Artwork: Maia Ruth Lee, Labrinth, 2019

Whitney Museum curator Rujeko Hockley ’01 champions a new generation of contemporary artists.

By Emily Harrison Weir

 

In the heart of New York City’s meatpacking district stands the Whitney Museum, a temple of contemporary art in the United States. Outside its soaring glass, steel, and concrete skin, visitors — a million every year — can see the High Line and the Hudson River. Inside, the museum’s storied Biennial exhibition took the pulse of American art for four months this year, as it has since 1932. 

Rujeko Hockley ’01 was co-curator of this painstakingly assembled cross section of what artists across the country are making right now. It was a high-profile, high-stakes assignment, quite a coup for the 35-year-old Hockley. “It was a huge honor to join this lineage of Biennial curators, but there was absolutely a lot of pressure,” Hockley admits. “It’s a crazy logistical project with lots of deadlines.” The Biennial is one of the Whitney’s most prominent events, and Hockley’s job was to honor the exhibition’s long and distinguished history while also serving the artists, which was her own personal mission. 

 

Above left, left to right: Simone Leigh, Stick, 2019; Janiva Ellis, Uh Oh, Look Who Got Wet, 2019
Above right: Daniel Lind-Ramos, Maria-Maria, 2019 

 

“Artists shape every part of our culture, yet they are among the most underappreciated members of society,” she says. “Being a curator is a way to create a platform that gets artists’ thoughts — which can literally change the world — out to more people. Visitors can have their thinking broadened and their worldview expanded and even challenged.”

As nearly any living artist can testify, talent alone doesn’t get your work seen. Only a few get coveted exposure in a prestigious show like the Biennial. So Hockley deliberately used her curatorial power to throw wide the doors of opportunity and welcome an especially diverse group of American artists.

The 2019 Biennial featured more than 300 pieces of art by 75 artists. More than half of the artists were female. Half were people of color. Nearly three-quarters were under 40. Few were household names. All got attention that could change their careers.

On a Tuesday in late June, the museum was closed to the public, and the empty galleries didn’t reflect the hundreds of thousands of visitors who filled the spaces during the Biennial’s May–September run.

Behind the scenes, curatorial staff worked in rows of blond wood cubicles and glass-fronted offices with surprisingly art-free walls. Much like her surroundings, Hockley’s look — basic black linen — is serene and spare. She laughs often and deflects attention from herself onto the artists. She conducts interviews — she’s done many this year because of the Biennial — in a white-walled conference room, keeping her office private despite her now very public role.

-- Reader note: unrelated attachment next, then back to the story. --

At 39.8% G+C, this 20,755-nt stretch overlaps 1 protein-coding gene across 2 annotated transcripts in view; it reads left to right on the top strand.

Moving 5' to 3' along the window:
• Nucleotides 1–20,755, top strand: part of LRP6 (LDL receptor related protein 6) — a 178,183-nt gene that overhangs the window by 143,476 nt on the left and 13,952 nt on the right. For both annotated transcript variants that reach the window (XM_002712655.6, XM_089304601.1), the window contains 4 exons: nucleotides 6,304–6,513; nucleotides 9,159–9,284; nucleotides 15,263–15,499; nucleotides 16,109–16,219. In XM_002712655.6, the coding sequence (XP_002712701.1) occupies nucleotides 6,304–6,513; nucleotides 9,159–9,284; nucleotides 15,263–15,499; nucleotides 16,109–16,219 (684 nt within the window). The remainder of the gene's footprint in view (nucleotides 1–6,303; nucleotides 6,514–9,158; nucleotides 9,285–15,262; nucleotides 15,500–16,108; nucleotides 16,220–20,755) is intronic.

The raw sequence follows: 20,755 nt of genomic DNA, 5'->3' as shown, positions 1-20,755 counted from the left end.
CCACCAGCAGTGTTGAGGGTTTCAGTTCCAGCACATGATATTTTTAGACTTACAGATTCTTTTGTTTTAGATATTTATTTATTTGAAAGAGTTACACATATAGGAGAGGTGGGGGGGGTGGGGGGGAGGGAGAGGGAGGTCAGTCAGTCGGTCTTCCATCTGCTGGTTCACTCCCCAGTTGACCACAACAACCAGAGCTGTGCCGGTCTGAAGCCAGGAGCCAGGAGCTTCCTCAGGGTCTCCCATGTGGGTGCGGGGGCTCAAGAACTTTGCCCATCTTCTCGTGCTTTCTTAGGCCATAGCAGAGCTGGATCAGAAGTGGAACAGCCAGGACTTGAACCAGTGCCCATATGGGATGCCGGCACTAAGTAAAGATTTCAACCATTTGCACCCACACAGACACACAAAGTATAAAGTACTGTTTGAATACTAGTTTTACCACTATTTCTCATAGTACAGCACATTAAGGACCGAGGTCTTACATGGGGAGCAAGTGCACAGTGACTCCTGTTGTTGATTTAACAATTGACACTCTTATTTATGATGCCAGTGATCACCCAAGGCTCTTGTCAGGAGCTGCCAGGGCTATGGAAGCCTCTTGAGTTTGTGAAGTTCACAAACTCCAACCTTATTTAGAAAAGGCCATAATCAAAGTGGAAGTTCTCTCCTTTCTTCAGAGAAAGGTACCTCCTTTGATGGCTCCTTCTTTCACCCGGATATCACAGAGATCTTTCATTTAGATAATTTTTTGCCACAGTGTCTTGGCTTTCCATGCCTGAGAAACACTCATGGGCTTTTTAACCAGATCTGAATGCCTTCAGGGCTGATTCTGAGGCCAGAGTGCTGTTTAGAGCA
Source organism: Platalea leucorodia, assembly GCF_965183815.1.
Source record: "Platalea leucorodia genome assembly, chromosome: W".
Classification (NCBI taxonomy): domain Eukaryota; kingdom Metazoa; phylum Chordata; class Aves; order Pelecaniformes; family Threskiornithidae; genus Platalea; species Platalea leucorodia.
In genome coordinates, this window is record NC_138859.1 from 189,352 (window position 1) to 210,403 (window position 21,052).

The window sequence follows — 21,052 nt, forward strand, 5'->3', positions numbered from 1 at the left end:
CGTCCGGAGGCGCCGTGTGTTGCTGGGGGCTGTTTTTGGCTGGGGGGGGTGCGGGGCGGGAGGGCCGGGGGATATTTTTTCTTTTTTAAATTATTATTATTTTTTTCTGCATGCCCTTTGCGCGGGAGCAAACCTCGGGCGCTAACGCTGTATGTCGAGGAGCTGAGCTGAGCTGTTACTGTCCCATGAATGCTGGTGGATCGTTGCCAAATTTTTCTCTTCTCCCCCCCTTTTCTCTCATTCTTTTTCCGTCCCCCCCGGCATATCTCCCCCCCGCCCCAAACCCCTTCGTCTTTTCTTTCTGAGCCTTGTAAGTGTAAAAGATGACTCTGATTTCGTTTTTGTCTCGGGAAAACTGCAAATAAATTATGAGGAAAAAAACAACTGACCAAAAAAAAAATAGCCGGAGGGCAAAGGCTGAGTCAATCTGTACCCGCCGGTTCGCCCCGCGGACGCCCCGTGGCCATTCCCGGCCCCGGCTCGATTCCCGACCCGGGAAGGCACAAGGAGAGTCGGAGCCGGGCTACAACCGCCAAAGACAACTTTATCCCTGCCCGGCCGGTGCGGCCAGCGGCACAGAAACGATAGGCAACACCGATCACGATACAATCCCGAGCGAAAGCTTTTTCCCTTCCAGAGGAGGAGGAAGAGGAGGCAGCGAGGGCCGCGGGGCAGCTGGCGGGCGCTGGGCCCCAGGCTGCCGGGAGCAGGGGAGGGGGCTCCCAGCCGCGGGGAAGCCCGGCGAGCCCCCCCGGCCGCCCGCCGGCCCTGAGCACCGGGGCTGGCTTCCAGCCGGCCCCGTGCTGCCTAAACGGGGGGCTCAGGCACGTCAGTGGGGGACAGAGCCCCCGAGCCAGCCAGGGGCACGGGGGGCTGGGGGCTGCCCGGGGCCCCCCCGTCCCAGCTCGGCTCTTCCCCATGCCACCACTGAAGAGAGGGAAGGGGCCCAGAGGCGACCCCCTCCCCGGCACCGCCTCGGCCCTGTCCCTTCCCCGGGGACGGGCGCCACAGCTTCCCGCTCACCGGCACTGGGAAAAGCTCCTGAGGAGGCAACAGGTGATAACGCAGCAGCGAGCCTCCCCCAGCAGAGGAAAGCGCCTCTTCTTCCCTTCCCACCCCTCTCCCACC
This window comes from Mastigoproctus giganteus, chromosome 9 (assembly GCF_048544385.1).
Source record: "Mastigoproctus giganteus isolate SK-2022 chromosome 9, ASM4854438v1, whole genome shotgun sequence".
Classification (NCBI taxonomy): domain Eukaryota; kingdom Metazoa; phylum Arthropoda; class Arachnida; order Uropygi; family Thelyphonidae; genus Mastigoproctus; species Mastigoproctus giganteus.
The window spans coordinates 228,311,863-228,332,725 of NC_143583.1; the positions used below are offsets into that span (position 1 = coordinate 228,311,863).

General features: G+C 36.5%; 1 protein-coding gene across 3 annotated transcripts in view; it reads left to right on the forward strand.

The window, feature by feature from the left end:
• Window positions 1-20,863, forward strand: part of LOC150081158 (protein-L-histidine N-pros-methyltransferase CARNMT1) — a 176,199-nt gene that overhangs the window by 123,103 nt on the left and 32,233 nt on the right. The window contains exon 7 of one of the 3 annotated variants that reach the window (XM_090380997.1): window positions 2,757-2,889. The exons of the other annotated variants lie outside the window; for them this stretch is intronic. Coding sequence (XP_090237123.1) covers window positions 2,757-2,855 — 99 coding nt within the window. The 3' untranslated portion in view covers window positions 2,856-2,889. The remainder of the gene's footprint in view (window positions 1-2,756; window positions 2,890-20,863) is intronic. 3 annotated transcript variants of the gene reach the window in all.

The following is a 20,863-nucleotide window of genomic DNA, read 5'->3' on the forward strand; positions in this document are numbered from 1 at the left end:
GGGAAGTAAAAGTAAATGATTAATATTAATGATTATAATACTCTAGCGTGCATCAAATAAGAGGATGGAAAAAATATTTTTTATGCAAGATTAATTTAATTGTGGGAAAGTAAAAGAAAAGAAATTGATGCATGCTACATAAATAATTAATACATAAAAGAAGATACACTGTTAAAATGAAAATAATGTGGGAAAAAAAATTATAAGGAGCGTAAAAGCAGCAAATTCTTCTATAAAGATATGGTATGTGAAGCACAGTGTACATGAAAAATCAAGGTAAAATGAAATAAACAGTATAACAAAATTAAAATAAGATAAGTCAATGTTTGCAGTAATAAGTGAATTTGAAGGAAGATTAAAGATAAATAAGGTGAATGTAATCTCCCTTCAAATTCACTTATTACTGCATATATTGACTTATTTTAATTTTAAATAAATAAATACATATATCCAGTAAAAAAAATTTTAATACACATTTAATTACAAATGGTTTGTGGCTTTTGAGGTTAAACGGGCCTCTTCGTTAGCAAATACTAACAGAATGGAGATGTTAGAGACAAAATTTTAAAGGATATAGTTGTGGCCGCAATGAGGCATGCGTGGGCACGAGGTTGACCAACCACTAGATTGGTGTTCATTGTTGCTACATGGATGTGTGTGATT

Hockley’s work was anything but public for the nearly two years it took her and co-curator Jane Panetta to mount the Biennial. They spent about 14 weeks on the road together, visiting more than 300 artists’ studios in nine states and Puerto Rico. Panetta says that “Ru’s exceptional warmth, intellectual curiosity, and compassion for artists made this process both more engaging [for me] as her co-curator and one with a richer end result.” 

How to choose from the bounty of art they discovered? “We didn’t have a checklist,” says Hockley. “But we wanted to include primarily artists who had not been in a Whitney Biennial before.” (Only five had been.) “We felt strongly that this platform should be as wide as the Biennial could sustain. If this exhibition can do anything, it can be a space to support people’s artistic practices. Jane and I were interested in being led by the artists.”

Hockley learned to embrace new experiences and possibilities early in life. By the time she enrolled at NMH, she was already a world traveler. The only child of two international-development specialists — a Zimbabwean mother and British father — Hockley spent her childhood wherever her parents’ work took the family. That included Somalia, Barbados, and Malawi as well as Zimbabwe, New York City, and Washington, D.C. 

John Edmonds, Tête d’Homme, 2018

Hockley’s parents wanted a boarding school’s stability for 13-year-old Ru, as she is known. She initially resisted, but warmed to the idea when she found NMH more diverse and less restrictive than other schools she visited. “Suddenly I wasn’t considered a weirdo for my strange, peripatetic childhood,” she recalls. 

Hockley says NMH prepared her well for college, but what she remembers best is performing and choreographing with the NMH dance company. “It was one of the first places I was asked, ‘What do you think? Do you have an idea? Great; run with it!’” she says. “There was a sense of connection and camaraderie among us dancers, and it was a really empowering space creatively.”

NMH dance program director Gretel Schatz P’19, ’21, ’23 recalls Hockley as a student with “spritely yet unflappable energy. She was enlivened by the creative process and brought a mature openness to making work,” says Schatz. “In